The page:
fbpx

Supreme Court allows Border Patrol agents to remove razor wire installed by Texas at Mexico border

A closely-divided Supreme Court on Monday allowed Border Patrol agents to cut through or move razor wire Texas installed on the U.S.-Mexico border as part of an effort by the state to prevent illegal border crossings.

The court on a 5-4 vote granted an emergency request filed by the Biden administration, which had argued that Texas was preventing agents from carrying out their duties.

The brief order noted that four conservative members of the nine-justice court would have rejected the government’s request. They were Justice Clarence Thomas, Justice Samuel Alito, Justice Neil Gorsuch and Justice Brett Kavanaugh.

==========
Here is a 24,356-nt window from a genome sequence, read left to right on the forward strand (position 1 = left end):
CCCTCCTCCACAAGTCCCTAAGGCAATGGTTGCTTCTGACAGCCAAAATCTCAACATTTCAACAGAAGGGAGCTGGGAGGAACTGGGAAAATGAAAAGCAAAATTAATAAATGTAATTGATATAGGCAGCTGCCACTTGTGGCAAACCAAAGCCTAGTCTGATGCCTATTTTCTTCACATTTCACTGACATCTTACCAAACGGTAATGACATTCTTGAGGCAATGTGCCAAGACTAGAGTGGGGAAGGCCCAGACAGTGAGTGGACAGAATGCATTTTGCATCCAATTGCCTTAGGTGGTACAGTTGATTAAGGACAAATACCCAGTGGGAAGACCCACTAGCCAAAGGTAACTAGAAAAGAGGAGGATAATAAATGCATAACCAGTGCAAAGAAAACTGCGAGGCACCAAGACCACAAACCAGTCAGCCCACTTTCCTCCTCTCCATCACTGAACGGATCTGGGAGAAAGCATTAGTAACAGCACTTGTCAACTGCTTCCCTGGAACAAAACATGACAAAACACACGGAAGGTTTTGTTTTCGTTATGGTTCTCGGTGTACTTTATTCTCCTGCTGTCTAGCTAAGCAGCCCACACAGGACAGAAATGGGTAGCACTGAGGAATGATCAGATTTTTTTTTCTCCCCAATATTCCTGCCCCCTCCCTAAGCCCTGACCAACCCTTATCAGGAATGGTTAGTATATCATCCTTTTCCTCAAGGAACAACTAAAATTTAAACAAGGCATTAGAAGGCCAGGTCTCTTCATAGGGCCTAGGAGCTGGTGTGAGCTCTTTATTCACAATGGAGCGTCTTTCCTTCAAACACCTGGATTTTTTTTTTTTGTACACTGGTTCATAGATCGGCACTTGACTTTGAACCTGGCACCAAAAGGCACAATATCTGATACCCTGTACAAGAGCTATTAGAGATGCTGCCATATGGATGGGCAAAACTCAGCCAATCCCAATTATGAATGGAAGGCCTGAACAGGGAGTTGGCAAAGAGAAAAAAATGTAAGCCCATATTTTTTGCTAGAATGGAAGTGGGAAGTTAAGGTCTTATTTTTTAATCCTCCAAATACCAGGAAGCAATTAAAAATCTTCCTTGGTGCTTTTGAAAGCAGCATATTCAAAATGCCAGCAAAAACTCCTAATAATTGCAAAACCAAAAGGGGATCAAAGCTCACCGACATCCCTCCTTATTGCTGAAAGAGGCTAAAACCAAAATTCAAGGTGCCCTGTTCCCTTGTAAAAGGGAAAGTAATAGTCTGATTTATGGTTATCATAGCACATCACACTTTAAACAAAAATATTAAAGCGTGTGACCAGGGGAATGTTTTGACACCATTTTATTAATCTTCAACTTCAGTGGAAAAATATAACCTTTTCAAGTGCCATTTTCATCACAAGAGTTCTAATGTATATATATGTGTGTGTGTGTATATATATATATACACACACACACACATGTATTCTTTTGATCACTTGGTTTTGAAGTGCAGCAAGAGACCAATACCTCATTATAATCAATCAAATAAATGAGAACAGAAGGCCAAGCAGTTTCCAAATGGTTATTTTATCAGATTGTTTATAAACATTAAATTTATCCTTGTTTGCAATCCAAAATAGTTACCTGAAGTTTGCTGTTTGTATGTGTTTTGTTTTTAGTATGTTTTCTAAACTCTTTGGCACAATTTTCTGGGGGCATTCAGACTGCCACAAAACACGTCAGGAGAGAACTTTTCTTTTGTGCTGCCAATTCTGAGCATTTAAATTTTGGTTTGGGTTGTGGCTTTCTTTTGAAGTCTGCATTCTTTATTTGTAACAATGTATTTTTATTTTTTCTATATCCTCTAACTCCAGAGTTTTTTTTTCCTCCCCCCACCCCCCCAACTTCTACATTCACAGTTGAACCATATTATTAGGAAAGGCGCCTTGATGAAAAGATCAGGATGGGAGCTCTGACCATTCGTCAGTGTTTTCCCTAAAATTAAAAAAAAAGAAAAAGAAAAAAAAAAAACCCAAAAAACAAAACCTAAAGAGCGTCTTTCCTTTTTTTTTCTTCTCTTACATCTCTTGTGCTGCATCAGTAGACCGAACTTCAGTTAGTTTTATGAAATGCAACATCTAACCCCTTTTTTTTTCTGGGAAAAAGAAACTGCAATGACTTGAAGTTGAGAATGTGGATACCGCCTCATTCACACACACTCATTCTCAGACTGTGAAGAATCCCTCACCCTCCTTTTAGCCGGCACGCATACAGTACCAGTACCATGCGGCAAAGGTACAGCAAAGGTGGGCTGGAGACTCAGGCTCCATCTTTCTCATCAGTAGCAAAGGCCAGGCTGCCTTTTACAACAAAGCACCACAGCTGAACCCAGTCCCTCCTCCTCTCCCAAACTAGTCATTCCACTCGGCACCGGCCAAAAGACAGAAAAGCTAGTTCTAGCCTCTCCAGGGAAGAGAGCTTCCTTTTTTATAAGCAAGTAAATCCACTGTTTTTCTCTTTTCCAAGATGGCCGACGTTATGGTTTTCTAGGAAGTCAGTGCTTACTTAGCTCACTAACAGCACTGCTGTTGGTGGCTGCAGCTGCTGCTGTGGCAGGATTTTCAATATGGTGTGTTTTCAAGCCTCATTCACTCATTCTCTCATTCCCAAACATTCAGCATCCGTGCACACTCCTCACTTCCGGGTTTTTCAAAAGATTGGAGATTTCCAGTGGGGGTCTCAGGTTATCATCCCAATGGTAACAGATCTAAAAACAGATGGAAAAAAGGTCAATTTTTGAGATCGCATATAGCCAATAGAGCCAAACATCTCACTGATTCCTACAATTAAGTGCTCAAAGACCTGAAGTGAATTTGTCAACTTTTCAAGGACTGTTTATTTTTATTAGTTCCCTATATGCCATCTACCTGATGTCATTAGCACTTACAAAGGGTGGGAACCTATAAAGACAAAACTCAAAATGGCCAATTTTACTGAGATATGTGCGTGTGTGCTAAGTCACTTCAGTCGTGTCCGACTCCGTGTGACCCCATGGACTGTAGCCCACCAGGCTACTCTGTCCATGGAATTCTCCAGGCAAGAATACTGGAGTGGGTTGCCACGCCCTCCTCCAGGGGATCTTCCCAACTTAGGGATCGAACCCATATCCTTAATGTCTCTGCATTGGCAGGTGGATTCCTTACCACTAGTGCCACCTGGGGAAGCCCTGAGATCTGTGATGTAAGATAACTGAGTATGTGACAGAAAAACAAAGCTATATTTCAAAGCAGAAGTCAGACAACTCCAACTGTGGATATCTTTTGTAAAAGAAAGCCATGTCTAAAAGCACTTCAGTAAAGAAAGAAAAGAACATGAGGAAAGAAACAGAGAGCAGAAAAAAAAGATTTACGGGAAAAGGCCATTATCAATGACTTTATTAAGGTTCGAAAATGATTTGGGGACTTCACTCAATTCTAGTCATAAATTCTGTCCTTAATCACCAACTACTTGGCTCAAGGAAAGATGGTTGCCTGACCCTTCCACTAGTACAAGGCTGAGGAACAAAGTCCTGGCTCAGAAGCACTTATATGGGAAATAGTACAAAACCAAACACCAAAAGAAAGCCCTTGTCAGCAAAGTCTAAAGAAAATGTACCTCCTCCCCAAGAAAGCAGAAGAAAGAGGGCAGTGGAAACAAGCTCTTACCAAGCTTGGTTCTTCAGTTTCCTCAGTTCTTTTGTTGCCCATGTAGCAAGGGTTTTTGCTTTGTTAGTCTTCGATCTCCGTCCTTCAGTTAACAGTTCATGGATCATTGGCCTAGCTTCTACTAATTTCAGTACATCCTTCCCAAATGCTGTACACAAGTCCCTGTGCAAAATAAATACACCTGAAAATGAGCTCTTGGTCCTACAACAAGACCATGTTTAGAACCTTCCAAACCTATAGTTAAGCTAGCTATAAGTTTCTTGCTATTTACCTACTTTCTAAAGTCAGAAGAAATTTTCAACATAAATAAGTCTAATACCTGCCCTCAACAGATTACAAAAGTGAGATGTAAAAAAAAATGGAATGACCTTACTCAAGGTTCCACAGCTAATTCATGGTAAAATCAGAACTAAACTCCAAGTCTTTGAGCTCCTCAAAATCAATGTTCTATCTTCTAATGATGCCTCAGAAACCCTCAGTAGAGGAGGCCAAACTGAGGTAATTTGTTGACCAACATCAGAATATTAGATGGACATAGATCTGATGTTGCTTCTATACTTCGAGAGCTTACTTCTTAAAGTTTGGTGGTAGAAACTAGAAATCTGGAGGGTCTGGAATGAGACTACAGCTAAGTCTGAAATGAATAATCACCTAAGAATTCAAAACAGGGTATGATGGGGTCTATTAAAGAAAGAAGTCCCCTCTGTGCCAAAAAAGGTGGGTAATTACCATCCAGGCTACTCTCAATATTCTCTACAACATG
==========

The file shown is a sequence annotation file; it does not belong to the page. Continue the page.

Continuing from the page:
The Biden administration says the wire prevents agents from reaching migrants who have already crossed over the border into the U.S.

Texas Gov. Gregg Abbott, a Republican, installed the razor wire near the Rio Grande at Eagle Pass as part of an operation to address illegal immigration that has brought the state into conflict with the Biden administration.

Texas sued after Border Patrol agents cut through some of the razor wire, claiming the agents had trespassed and damaged state property.

A federal judge ruled for the Biden administration, but the New Orleans-based 5th U.S. Circuit Court of Appeals last month reversed that decision, saying agents could not cut or move the wire unless there was a medical emergency.

Menu